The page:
What is the thought process when something doesn't work out and you realise that you are better off being an orthodox spinner? Is that too simplistic a view?
It is too simplistic a view because it doesn't really work that way. There are times when I go to the nets and bowl but don't find the rhythm for four-five days and it is very disturbing for the mind and the heart to accept. If I think or visualise something, the immediate realities I leave to the ground, especially when I'm home in Chennai. I just walk to the ground, give it a try and see if I'm comfortable with it. If I am convinced that it will work and I will be able to execute it for a span of time, I'll definitely give it everything, irrespective of what people think of it.
There is a lot of talk about offspinners needing to use variations to succeed. Was there a time when you thought you got caught in this trap and then you think, "I'll do it the way I've always done it"?
People say that over a period of time spinners get caught in a trap where they start trying too much, when the batsmen are getting sucked into weaknesses. That's been the traditional school of thought in Indian cricket and in world cricket, that if someone is not performing well - I'm talking from a bowler's perspective here - people tend to say he is trying too much, the variations are not coming right, but I think the underlying fact is that people boil it down to a particular reason - this is the bad one, you are making an error because of that.
As much as it is a problem for people to identify the issue, as a cricketer I'm no coach, and I haven't studied for being a coach. It was hard on occasions to identify what the problem was. If I was not able to land the ball on a particular length, it meant there was something technically wrong, and I did struggle in between when people could not point out what it was. I started going through coaching manuals because that is how I studied for my engineering - if I didn't understand, I would ask people. B Arun came in, and he is a very knowledgeable coach, so I started raising questions.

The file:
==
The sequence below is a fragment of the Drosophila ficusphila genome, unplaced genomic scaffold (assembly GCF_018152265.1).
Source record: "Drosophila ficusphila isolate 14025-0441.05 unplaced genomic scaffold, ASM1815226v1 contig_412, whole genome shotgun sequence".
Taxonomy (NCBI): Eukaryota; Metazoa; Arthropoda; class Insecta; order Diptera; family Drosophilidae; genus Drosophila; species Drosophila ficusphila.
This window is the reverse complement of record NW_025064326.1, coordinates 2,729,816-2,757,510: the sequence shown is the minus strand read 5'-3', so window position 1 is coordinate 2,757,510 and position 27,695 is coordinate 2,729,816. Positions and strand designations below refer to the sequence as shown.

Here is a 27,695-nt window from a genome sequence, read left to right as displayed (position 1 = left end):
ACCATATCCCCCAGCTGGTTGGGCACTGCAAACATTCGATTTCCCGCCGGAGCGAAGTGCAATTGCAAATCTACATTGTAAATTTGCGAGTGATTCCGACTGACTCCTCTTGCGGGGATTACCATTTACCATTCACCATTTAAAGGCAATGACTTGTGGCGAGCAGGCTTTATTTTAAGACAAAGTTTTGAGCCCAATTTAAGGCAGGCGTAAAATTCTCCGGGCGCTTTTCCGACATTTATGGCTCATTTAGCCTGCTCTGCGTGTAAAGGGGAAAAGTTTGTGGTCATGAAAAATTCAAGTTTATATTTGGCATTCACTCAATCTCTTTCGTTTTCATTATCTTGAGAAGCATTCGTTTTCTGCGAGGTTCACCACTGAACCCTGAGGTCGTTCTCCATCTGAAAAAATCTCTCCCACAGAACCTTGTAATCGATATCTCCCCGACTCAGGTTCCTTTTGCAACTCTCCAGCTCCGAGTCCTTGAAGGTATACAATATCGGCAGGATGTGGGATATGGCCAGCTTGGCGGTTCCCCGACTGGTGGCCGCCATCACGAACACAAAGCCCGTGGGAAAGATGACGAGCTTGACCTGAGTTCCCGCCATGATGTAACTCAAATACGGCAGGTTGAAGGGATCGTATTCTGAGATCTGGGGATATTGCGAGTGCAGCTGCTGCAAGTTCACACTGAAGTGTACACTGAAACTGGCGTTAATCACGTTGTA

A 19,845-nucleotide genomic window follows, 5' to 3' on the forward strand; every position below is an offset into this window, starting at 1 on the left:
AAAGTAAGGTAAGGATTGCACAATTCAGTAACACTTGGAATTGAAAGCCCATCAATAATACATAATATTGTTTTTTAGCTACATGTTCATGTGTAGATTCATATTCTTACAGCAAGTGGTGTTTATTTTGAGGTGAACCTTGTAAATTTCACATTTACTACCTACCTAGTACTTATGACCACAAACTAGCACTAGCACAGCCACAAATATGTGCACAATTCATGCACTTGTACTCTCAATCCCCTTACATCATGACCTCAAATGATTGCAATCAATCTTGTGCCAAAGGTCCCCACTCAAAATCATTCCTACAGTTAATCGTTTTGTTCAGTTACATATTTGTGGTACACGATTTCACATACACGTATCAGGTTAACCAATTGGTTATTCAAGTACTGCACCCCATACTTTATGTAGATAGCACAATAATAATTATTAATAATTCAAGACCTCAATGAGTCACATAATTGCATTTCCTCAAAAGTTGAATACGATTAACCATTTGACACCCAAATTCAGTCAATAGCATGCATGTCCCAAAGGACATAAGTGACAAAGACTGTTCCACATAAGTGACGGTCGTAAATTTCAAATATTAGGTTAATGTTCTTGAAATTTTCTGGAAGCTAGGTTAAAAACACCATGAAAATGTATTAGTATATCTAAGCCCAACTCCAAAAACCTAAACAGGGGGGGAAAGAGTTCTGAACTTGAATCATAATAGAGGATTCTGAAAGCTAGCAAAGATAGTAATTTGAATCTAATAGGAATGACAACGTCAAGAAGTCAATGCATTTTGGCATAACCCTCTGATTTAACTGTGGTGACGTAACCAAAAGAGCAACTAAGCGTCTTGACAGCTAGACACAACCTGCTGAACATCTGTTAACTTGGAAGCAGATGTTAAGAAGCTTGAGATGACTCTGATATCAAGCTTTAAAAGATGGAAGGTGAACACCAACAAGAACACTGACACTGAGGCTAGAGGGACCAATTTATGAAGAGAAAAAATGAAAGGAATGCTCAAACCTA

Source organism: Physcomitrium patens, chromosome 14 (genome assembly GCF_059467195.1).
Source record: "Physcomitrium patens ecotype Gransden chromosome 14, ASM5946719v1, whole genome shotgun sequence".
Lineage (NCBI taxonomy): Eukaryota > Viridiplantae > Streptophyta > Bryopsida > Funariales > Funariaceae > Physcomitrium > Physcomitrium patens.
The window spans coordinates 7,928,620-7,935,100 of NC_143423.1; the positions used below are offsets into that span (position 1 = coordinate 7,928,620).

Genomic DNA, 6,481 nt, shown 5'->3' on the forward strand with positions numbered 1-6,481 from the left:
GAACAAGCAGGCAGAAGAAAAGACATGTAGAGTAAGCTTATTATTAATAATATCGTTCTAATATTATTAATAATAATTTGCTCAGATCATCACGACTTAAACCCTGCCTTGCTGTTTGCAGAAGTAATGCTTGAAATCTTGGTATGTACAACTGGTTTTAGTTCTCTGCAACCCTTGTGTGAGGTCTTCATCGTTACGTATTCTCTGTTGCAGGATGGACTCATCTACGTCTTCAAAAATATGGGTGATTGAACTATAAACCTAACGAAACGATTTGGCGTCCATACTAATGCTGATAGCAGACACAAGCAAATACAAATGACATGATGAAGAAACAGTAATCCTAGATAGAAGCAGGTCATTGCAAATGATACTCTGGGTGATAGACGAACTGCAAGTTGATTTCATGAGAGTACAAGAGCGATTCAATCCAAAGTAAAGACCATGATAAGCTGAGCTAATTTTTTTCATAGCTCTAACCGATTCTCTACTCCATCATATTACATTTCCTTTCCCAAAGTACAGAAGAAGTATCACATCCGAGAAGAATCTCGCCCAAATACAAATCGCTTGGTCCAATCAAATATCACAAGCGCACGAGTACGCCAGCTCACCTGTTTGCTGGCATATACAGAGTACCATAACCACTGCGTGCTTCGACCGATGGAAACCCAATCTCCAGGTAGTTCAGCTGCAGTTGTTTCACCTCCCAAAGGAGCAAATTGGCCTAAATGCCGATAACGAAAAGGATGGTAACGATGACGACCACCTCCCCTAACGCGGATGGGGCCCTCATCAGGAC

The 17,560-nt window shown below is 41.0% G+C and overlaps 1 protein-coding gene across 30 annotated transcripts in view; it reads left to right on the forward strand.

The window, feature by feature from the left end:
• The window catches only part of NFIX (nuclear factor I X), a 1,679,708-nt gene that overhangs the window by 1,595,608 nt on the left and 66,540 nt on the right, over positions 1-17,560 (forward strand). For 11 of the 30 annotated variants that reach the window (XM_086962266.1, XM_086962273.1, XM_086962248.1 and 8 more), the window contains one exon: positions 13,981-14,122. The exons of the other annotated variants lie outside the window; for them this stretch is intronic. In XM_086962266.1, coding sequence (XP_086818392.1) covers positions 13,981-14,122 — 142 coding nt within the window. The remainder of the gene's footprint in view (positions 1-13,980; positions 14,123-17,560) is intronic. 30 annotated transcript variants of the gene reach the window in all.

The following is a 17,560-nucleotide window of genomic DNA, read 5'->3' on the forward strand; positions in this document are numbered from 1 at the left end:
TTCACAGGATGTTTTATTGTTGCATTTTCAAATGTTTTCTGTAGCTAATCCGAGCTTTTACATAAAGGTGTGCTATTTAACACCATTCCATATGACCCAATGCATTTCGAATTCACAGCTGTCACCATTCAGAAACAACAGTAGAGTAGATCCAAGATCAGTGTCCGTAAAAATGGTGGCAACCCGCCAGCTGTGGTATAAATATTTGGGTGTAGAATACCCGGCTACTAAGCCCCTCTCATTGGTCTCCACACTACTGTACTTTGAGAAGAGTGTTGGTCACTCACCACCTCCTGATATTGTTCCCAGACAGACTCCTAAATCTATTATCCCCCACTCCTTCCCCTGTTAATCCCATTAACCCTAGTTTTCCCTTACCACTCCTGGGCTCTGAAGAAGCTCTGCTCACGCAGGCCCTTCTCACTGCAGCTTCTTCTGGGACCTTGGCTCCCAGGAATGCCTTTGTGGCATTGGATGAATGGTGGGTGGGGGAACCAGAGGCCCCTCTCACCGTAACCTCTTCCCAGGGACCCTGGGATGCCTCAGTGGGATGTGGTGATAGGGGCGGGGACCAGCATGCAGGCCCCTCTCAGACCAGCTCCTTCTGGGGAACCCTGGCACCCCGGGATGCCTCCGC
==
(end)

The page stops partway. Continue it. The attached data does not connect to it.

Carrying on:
Some people don't like being questioned and that was a lesson for me. When I started asking questions, they felt threatened because they felt I was threatening their job. That was not what it was. I was actually trying to learn and become a better cricketer.
There has been a long-running debate on offspinners and chucking, and a school of thought says that offspinners should be allowed a certain leeway. Where do you stand on this?
Let's put this into perspective. A batsman gets a good willow to bat. That's a hazard modern-day cricket carries. Very good batting wickets are another occupational hazard. When it comes to bowling, if you put ten offspinners on the same pedestal, there is a 15-degree leeway for someone. I am not here to contest the rules; it is not my job. But when I put it into perspective, one person uses the 15-degree rule to 15 degrees, another one to 13, another one to 11. I was taught to bowl with a straight arm. We all turn out on the same platform. So if somebody else gets a competitive edge and if I get to play that team, it is a problem. It is a proper occupational hazard. I am going to compete with a person who has an advantage over me, not because of skill but because of something that is not essentially skill. So what do I do? Do I go back and take a two-year hiatus and make sure I bowl with a 15-degree flex? I can't factor that and if that is how the system is going to be, it comes to taking advantage.
There was a time in Bangladesh when you bowled with long sleeves. What was that about? You spoke about it in detail in the press conference, where you spoke about comparative advantage. Was that about utilising the 15-degree allowance? As I said, forming rules is not my job; playing is. If there is a 15-degree rule to be used as an advantage, why should I lag behind? There is a precise advantage that I wanted to use. People started thinking I had gone mad but I did not take offence. I felt only mad people succeed in life and if you're mad about something and believe in something, you will come out on top. I felt to a greater degree that I did come out on top. If I hadn't ventured into those things, I would not have learned as much as I did.